Weird Beard Brew Co is a fairly new brewery based in London. In a relatively short amount of time they’ve gained a reputation as being one of the more interesting English microbreweries, and their beers have been imported to Japan fairly recently. While they’re more American-style in terms of beers they make, today we’re looking at their German-style pilsner.

A bit of background on the name – according to their blog, one day when the two founders were discussing some of the finance-related aspects of their brewery one of them called the other one a faceless accountant, which of course led to a slight modification that would eventually become faceless spreadsheet ninja. The beer itself is brewed with a very generous dose of Citra hops, and there’s another blog post here that talks about hop availability and how that impacts their beer. There was a recent hop supply issue with the Citra hop, and with Citra being the most heavily-used hop for Weird Beard (25% of their total hop contracts) Weird Beard were forced to come up with some variations using different hops for their pilsner. I haven’t seen them but if you do keep your eyes peeled for the MAC Spreadsheet Ninja (MAC for Mosaic, Amarillo, and Centennial) and the Traditional Spreadsheet Ninja (with classic Saaz hops of Pilsner Urquell fame).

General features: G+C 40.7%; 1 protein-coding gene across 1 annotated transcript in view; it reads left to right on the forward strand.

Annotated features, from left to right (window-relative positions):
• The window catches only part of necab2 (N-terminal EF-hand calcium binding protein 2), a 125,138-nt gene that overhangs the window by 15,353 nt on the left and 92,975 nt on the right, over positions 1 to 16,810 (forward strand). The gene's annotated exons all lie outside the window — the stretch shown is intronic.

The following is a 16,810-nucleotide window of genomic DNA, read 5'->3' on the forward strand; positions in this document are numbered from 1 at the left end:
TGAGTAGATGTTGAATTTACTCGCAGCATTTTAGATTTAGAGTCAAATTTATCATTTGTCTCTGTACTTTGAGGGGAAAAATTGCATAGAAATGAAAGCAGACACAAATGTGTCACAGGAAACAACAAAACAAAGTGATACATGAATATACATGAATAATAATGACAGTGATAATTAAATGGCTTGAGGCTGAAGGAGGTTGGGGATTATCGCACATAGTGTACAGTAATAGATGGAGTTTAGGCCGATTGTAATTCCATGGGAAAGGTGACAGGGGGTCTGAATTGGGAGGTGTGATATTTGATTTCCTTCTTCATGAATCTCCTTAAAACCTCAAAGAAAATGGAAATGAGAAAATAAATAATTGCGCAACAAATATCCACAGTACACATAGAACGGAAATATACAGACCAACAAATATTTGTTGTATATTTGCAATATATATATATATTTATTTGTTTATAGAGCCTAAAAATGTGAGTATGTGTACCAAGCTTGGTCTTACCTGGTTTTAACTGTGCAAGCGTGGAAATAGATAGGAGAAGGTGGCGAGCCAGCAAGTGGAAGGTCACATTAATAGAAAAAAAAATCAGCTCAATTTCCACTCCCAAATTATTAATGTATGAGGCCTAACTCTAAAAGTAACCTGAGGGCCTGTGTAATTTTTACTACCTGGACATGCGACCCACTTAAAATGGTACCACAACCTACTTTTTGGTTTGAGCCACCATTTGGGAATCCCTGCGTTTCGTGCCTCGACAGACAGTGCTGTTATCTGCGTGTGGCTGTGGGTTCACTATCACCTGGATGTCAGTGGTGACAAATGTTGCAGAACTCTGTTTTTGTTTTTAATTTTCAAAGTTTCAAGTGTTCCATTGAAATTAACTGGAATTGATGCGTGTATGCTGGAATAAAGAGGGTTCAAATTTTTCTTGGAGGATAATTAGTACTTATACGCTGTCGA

The  version we’re trying today is the regular Faceless Spreadsheet Ninja with Citra hops, and the Citra hops certainly make themselves known here. For most of the beer lemon citrus is very dominant, although it has a nice bitterness on the finish. As it warms up the earthiness comes out more, but overall citrus is very strong and not as well balanced as the Y.Market. I like this beer, but also wish that the citrus did not quite overwhelm everything else here, as I think that it has numerous flavor and aroma aspects that are interesting.

I see Weird Beer products pretty regularly at Liquors Hasegawa and Tanakaya, and they’re a good brewery so definitely pick something up from them if you see them. As far as this pilsner round goes though, I’d have to give it to the Y.Market Table Pils. It has great balance and a lot of good things going on in the beer – definitely one of the best pilsners in Japan. The Weird Beard Faceless Spreadsheet Ninja also has a lot of things happening, but is tilted too much towards the citrus. The Harvestmoon Pilsner was the weakest of the three, and I found it to be too malty and bready.

Again, lots of pilsners in Japan so we’ll be coming back to pilsners again soon I’m sure!